Key Factors Influencing the Design of Industrial Fluid Mixers

Although it may sound a bit dramatic, it is hard to imagine a world without industrial fluid mixers. If you look around your home, garage or place of work, chances are you will find some item that passed through a fluid mixer during its production or manufacturing process. For example, these mixers are required to process many food items, produce life-saving pharmaceutical medications, treat water and eliminate waste. In addition, industrial fluid mixers are vital to a number of other industries, such as chemical processing, oil refining, and paint production. So that can of chicken noodle soup, container of multi-vitamins, and gallon of customized paint are all available at your local retail store thanks to this technology.

Given this wide range of applications, it is not surprising that an entire industry has grown up around the design, development and manufacturing of custom agitation equipment. In this field, designers and engineers are devoted to finding the best solutions for an almost endless number of manufacturing scenarios. Basically, whenever raw liquid ingredients need to be mixed, blended, emulsified, homogenized or otherwise combined on a large scale, an industrial fluid mixer is needed to make it happen. A combination of theoretical design concepts and real-life test runs are key steps to finding mixing solutions that work.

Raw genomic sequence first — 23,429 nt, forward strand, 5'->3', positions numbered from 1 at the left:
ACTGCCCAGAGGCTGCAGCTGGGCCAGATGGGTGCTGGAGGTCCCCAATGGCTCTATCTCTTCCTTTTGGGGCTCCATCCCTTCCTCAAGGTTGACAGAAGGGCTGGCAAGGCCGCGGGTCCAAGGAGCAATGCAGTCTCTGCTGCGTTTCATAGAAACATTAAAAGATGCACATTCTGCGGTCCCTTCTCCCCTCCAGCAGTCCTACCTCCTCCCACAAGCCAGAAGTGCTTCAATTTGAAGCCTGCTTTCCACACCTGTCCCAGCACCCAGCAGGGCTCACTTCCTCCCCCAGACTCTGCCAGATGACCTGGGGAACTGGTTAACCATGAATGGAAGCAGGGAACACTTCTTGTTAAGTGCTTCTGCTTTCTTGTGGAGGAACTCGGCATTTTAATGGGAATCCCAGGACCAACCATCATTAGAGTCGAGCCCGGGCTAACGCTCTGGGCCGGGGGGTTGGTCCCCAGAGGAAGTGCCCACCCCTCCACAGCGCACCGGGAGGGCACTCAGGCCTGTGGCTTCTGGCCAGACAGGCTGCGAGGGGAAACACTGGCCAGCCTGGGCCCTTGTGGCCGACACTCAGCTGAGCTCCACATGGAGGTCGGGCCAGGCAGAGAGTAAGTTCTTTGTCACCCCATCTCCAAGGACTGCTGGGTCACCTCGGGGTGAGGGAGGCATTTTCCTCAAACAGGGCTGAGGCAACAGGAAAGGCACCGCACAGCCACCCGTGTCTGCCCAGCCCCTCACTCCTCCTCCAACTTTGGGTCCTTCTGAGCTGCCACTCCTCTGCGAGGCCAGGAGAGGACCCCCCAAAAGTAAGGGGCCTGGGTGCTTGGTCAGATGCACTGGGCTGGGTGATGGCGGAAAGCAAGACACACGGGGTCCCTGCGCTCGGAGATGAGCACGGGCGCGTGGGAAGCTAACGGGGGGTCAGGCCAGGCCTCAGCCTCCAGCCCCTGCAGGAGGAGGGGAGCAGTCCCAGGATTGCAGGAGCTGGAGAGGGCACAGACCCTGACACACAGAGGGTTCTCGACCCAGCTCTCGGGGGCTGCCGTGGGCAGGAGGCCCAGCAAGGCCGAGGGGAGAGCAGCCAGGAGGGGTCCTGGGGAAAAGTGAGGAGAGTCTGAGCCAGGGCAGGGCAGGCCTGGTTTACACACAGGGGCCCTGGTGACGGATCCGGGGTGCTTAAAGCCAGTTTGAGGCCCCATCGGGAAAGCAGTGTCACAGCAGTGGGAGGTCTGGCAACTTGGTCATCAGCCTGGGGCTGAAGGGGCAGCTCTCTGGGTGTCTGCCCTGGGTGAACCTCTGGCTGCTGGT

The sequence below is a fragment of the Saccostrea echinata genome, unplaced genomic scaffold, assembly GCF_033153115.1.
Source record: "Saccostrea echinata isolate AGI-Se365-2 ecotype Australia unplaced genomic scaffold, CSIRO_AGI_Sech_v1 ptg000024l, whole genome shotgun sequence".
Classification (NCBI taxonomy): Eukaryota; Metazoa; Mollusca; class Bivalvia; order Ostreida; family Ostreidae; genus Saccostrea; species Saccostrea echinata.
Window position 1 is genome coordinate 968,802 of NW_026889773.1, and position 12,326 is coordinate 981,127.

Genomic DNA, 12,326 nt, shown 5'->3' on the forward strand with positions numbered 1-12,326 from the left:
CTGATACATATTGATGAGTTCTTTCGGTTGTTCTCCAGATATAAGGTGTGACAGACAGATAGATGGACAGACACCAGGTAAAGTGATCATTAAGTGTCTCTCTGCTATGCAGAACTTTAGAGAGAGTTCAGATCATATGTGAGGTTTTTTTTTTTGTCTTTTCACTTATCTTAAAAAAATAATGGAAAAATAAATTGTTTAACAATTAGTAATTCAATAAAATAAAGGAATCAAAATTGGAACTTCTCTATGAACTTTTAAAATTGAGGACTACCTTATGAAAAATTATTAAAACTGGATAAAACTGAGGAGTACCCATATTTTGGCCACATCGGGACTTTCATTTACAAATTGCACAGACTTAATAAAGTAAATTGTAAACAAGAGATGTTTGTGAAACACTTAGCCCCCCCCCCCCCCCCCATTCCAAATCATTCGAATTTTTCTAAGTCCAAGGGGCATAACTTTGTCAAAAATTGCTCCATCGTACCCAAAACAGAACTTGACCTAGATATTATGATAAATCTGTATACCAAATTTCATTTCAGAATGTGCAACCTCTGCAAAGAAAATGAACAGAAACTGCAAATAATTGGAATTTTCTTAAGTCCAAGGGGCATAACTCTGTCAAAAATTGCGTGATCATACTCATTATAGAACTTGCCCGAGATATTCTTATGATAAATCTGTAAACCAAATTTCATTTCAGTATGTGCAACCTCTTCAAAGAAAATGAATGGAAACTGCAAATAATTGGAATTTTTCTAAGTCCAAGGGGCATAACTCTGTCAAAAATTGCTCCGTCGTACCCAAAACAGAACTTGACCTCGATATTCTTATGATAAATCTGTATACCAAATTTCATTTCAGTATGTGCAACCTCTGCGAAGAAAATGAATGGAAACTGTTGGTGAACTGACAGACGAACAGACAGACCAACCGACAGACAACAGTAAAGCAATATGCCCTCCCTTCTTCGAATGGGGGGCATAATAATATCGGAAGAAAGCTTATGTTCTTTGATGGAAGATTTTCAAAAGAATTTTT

With respect to industrial fluid mixers, there are three basic types of raw material combinations that apply: liquids-to-liquids, liquids-to-powders, and liquids-to-gases. Liquid-to-liquid combinations generally refer to mixtures without solid components; whereas liquid-to-powder formulations include some form of particulate matter. For example, a liquid-to-powder mixture would include the addition of flour to the wet ingredients needed to produce pastry dough in a food processing plant. Liquid-to-gas combinations are fairly self-explanatory, with the introduction of nitrogen gas to the wine production process being a good example. Each of these types of raw material combinations presents its own unique challenges in terms of achieving the desired final product outcome.

Without question, there are a vast number of raw material combinations possible. Therefore, designers and agitation equipment engineers need to delve into each individual situation to come up with the best possible solutions. There is truly no one-size-fits-all approach when it comes to this process. A few factors which determine the final design include the weight and amount of each raw material being used, environmental considerations surrounding where the production takes place, and the consistency of the desired final product.

In addition, designers and engineers who work on industrial fluid mixers should also keep optimal operating efficiency in mind. This includes identifying and reducing “wasted” energy and finding ways to minimize the use of human capital and raw ingredients during the production process. Developing systems able to process larger batches in less time is one way this is accomplished. Fewer batches means less manual labor is needed to set up the process and leads to increased yield in terms of final product output. In turn, these improvements lead to greater cost savings and a more robust bottom line for the manufacturer.

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